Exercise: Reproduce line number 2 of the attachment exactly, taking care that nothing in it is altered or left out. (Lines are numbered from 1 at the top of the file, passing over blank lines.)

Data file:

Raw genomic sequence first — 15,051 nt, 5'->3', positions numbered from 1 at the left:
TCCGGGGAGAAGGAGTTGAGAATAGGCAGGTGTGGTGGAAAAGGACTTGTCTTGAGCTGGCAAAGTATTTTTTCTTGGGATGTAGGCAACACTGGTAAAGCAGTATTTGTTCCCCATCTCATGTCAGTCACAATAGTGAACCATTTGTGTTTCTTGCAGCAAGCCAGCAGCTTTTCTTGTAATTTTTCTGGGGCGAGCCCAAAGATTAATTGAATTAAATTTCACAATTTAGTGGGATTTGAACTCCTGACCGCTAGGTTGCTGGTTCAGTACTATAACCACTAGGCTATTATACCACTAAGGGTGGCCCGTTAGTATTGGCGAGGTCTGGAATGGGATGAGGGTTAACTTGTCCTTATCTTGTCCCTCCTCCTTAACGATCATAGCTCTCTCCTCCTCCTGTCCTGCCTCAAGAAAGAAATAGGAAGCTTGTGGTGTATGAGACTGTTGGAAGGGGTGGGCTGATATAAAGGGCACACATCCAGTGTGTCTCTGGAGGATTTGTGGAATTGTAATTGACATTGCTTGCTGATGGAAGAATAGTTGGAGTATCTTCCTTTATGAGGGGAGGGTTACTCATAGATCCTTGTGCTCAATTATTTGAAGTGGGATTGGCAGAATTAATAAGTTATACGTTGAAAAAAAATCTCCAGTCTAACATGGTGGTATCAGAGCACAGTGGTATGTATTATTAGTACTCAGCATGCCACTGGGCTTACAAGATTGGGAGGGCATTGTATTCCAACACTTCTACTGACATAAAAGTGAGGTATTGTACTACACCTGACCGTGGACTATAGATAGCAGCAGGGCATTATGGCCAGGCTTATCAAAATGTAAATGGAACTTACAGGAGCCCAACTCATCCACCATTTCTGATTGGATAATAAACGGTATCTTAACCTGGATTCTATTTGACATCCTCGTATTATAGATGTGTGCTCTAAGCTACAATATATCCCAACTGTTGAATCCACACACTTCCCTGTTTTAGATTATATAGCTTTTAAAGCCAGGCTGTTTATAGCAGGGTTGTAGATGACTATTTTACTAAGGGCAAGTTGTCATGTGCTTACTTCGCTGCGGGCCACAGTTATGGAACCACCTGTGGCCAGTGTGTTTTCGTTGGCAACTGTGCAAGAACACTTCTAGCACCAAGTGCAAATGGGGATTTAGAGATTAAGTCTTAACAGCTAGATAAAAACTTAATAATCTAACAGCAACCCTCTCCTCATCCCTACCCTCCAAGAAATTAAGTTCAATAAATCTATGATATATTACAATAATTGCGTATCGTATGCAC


TCCGGGGAGAAGGAGTTGAGAATAGGCAGGTGTGGTGGAAAAGGACTTGTCTTGAGCTGGCAAAGTATTTTTTCTTGGGATGTAGGCAACACTGGTAAAGCAGTATTTGTTCCCCATCTCATGTCAGTCACAATAGTGAACCATTTGTGTTTCTTGCAGCAAGCCAGCAGCTTTTCTTGTAATTTTTCTGGGGCGAGCCCAAAGATTAATTGAATTAAATTTCACAATTTAGTGGGATTTGAACTCCTGACCGCTAGGTTGCTGGTTCAGTACTATAACCACTAGGCTATTATACCACTAAGGGTGGCCCGTTAGTATTGGCGAGGTCTGGAATGGGATGAGGGTTAACTTGTCCTTATCTTGTCCCTCCTCCTTAACGATCATAGCTCTCTCCTCCTCCTGTCCTGCCTCAAGAAAGAAATAGGAAGCTTGTGGTGTATGAGACTGTTGGAAGGGGTGGGCTGATATAAAGGGCACACATCCAGTGTGTCTCTGGAGGATTTGTGGAATTGTAATTGACATTGCTTGCTGATGGAAGAATAGTTGGAGTATCTTCCTTTATGAGGGGAGGGTTACTCATAGATCCTTGTGCTCAATTATTTGAAGTGGGATTGGCAGAATTAATAAGTTATACGTTGAAAAAAAATCTCCAGTCTAACATGGTGGTATCAGAGCACAGTGGTATGTATTATTAGTACTCAGCATGCCACTGGGCTTACAAGATTGGGAGGGCATTGTATTCCAACACTTCTACTGACATAAAAGTGAGGTATTGTACTACACCTGACCGTGGACTATAGATAGCAGCAGGGCATTATGGCCAGGCTTATCAAAATGTAAATGGAACTTACAGGAGCCCAACTCATCCACCATTTCTGATTGGATAATAAACGGTATCTTAACCTGGATTCTATTTGACATCCTCGTATTATAGATGTGTGCTCTAAGCTACAATATATCCCAACTGTTGAATCCACACACTTCCCTGTTTTAGATTATATAGCTTTTAAAGCCAGGCTGTTTATAGCAGGGTTGTAGATGACTATTTTACTAAGGGCAAGTTGTCATGTGCTTACTTCGCTGCGGGCCACAGTTATGGAACCACCTGTGGCCAGTGTGTTTTCGTTGGCAACTGTGCAAGAACACTTCTAGCACCAAGTGCAAATGGGGATTTAGAGATTAAGTCTTAACAGCTAGATAAAAACTTAATAATCTAACAGCAACCCTCTCCTCATCCCTACCCTCCAAGAAATTAAGTTCAATAAATCTATGATATATTACAATAATTGCGTATCGTATGCAC